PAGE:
QEMU 5.0 continues a legacy of emulation

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QEMU is an open source emulator and virtualization tool specializing in emulating different CPU architectures. QEMU 5.0 introduced new and updated features, such as support for non-volatile inline dual memory module hardware and shared file systems.

QEMU is one of the few options available to run software for different processor architectures. Indeed, QEMU allows developers to run applications compiled for one architecture on another architecture. Many Linux distributions come with QEMU preinstalled.

When administrators take a close look at the architecture of popular virtualization products, they may notice a combination of hardware and software working in tandem. QEMU can emulate a complete machine in software without requiring hardware virtualization support. While this is a much lower performing virtualization method, it eliminates any potential conflict with the underlying hardware, as QEMU 5.0 supports x86, PowerPC, ARM, and SPARC architectures.

An introduction to QEMU

QEMU started out as a new way to run alternative operating systems from a Linux environment and has grown into a full-featured virtualization tool. QEMU 5.0 works on Linux, macOS and Windows. On Linux, administrators can run full system emulation mode or user mode emulation. It is also possible to run KVM or Xen virtual machines, with performance close to that of native hardware.

Both KVM and Xen operate as hypervisors, which means they act as a layer between hardware and virtual images running in their own memory space. KVM – a type 2 hypervisor – runs on the underlying Linux operating system, while Xen – a type 1 hypervisor – runs directly on the hardware without an underlying operating system.

QEMU is an application that runs like any other application on the host operating system. QEMU works as a type 2 hypervisor because it runs on a host operating system. For this reason, administrators may notice that QEMU and KVM are similar; KVM can perform hardware acceleration. The big difference is that QEMU can emulate different processor architectures in software.

Kata Containers is an example of QEMU in action. Kata Containers aims to take the best of containers and virtual machines and merge them. Security stands out as a primary focus of Kata Containers, demonstrated by providing stronger workload isolation using hardware virtualization technology as a second layer of defense.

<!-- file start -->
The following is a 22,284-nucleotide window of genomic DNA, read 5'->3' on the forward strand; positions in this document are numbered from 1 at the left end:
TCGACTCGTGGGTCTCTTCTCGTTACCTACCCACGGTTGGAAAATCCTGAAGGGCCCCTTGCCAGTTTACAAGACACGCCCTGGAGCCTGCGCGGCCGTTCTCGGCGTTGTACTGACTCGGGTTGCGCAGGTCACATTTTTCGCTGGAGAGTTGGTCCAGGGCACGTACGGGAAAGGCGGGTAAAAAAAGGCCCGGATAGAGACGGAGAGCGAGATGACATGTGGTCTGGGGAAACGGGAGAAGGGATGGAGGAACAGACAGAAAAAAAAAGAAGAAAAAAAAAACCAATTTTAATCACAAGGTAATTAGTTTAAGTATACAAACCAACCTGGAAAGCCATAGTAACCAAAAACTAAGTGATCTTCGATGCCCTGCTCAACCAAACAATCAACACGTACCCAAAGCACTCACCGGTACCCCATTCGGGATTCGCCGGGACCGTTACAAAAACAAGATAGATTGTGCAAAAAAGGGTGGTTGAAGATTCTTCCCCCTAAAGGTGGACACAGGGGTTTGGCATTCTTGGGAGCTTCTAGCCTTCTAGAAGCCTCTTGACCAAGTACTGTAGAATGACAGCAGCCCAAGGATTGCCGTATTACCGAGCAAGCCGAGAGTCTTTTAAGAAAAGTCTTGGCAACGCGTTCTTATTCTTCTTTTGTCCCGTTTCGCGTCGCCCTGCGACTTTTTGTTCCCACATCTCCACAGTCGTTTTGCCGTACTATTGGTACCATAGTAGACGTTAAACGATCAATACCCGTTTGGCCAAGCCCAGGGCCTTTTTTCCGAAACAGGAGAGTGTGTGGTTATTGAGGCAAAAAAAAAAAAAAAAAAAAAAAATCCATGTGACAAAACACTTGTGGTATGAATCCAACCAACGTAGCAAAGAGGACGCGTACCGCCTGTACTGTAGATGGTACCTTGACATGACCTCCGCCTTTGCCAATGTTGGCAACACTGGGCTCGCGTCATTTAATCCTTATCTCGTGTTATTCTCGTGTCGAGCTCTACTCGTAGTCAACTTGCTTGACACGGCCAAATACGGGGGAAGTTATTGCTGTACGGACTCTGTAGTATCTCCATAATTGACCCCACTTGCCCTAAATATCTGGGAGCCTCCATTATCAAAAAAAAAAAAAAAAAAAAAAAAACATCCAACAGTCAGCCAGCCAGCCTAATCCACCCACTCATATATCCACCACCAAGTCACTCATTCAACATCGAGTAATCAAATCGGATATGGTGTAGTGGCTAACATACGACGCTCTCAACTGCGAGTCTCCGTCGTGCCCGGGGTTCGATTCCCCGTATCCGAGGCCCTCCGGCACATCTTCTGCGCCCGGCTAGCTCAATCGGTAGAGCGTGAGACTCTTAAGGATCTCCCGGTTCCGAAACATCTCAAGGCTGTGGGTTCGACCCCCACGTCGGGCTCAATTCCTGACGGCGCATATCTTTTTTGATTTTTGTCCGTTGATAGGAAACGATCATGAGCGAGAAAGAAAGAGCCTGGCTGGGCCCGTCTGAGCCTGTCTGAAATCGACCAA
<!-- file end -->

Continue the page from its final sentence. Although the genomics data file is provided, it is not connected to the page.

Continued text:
QEMU 5.0 version offers improved features, new capabilities

In April 2020, QEMU 5.0 was officially released and version 5.1 was released four months later in August. QEMU 5.0 introduced new features, including support for additional CPU architectures and hardware, such as the non-volatile inline dual memory module. An important new feature included in QEMU 5.0 is support for a shared file system using Virtio-fs. This feature makes local file sharing much better than in previous versions.

QEMU 5.1 also introduced updated support for secure guests. This function takes advantage of the Trusted Platform Module to enable secure VM mode. Additionally, QEMU 5.1 introduced memory encryption to address security concerns.

Administrators can manage QEMU instances in several different ways. The QEMU monitor provides a command line interface that supports a large list of commands. This approach lends itself well to automation using PowerShell or Python scripts.

In addition, Gnome Boxes is a utility for managing virtual machines based on QEMU and KVM. It provides a user-friendly graphical interface for the rapid creation of new virtual machines. Virt-manager is another graphical tool for managing virtual machines based on libvirt. The libvirt project provides a toolkit for managing a variety of virtualization products, which administrators can access from a variety of programming languages.


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